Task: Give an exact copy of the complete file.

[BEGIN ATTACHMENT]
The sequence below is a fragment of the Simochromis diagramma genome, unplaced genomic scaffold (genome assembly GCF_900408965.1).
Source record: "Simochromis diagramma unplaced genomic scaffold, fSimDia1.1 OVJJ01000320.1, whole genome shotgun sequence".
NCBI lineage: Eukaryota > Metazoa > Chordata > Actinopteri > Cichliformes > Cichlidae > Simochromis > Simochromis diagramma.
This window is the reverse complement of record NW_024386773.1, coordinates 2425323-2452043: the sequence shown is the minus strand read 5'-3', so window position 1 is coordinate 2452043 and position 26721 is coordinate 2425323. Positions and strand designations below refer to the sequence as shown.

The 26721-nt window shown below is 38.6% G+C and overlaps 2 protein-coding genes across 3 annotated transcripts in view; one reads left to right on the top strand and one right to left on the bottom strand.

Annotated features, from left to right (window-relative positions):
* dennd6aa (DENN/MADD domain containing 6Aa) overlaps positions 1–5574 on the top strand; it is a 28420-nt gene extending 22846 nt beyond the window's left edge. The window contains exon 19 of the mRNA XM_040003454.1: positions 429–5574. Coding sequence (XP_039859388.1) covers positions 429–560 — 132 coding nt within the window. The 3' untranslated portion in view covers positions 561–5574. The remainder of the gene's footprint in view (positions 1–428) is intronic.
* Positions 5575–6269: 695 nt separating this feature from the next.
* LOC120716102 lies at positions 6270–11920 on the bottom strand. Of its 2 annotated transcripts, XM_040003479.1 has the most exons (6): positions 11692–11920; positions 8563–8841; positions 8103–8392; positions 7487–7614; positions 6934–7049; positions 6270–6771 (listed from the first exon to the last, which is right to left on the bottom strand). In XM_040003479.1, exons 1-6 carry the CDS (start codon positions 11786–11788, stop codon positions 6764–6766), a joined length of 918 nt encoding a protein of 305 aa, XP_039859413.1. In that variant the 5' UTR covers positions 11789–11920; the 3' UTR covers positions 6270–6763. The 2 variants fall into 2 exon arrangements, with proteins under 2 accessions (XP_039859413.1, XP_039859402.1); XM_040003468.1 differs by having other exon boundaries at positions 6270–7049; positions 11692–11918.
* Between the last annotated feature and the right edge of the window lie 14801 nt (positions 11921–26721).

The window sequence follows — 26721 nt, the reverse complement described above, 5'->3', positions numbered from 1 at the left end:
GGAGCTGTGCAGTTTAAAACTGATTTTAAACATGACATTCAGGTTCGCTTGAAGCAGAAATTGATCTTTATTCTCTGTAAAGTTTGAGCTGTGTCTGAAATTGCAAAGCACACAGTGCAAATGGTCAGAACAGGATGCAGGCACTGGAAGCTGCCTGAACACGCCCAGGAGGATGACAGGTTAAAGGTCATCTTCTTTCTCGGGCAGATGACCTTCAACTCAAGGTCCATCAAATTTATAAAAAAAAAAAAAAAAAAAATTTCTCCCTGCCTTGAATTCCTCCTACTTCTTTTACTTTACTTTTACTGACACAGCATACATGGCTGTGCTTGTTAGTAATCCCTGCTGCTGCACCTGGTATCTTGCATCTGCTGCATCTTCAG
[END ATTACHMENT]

The sequence below is a fragment of the Simochromis diagramma genome, unplaced genomic scaffold (genome assembly GCF_900408965.1).
Source record: "Simochromis diagramma unplaced genomic scaffold, fSimDia1.1 OVJJ01000320.1, whole genome shotgun sequence".
NCBI lineage: Eukaryota > Metazoa > Chordata > Actinopteri > Cichliformes > Cichlidae > Simochromis > Simochromis diagramma.
This window is the reverse complement of record NW_024386773.1, coordinates 2425323-2452043: the sequence shown is the minus strand read 5'-3', so window position 1 is coordinate 2452043 and position 26721 is coordinate 2425323. Positions and strand designations below refer to the sequence as shown.

The 26721-nt window shown below is 38.6% G+C and overlaps 2 protein-coding genes across 3 annotated transcripts in view; one reads left to right on the top strand and one right to left on the bottom strand.

Annotated features, from left to right (window-relative positions):
* dennd6aa (DENN/MADD domain containing 6Aa) overlaps positions 1–5574 on the top strand; it is a 28420-nt gene extending 22846 nt beyond the window's left edge. The window contains exon 19 of the mRNA XM_040003454.1: positions 429–5574. Coding sequence (XP_039859388.1) covers positions 429–560 — 132 coding nt within the window. The 3' untranslated portion in view covers positions 561–5574. The remainder of the gene's footprint in view (positions 1–428) is intronic.
* Positions 5575–6269: 695 nt separating this feature from the next.
* LOC120716102 lies at positions 6270–11920 on the bottom strand. Of its 2 annotated transcripts, XM_040003479.1 has the most exons (6): positions 11692–11920; positions 8563–8841; positions 8103–8392; positions 7487–7614; positions 6934–7049; positions 6270–6771 (listed from the first exon to the last, which is right to left on the bottom strand). In XM_040003479.1, exons 1-6 carry the CDS (start codon positions 11786–11788, stop codon positions 6764–6766), a joined length of 918 nt encoding a protein of 305 aa, XP_039859413.1. In that variant the 5' UTR covers positions 11789–11920; the 3' UTR covers positions 6270–6763. The 2 variants fall into 2 exon arrangements, with proteins under 2 accessions (XP_039859413.1, XP_039859402.1); XM_040003468.1 differs by having other exon boundaries at positions 6270–7049; positions 11692–11918.
* Between the last annotated feature and the right edge of the window lie 14801 nt (positions 11921–26721).

The window sequence follows — 26721 nt, the reverse complement described above, 5'->3', positions numbered from 1 at the left end:
GGAGCTGTGCAGTTTAAAACTGATTTTAAACATGACATTCAGGTTCGCTTGAAGCAGAAATTGATCTTTATTCTCTGTAAAGTTTGAGCTGTGTCTGAAATTGCAAAGCACACAGTGCAAATGGTCAGAACAGGATGCAGGCACTGGAAGCTGCCTGAACACGCCCAGGAGGATGACAGGTTAAAGGTCATCTTCTTTCTCGGGCAGATGACCTTCAACTCAAGGTCCATCAAATTTATAAAAAAAAAAAAAAAAAAAATTTCTCCCTGCCTTGAATTCCTCCTACTTCTTTTACTTTACTTTTACTGACACAGCATACATGGCTGTGCTTGTTAGTAATCCCTGCTGCTGCACCTGGTATCTTGCATCTGCTGCATCTTCAG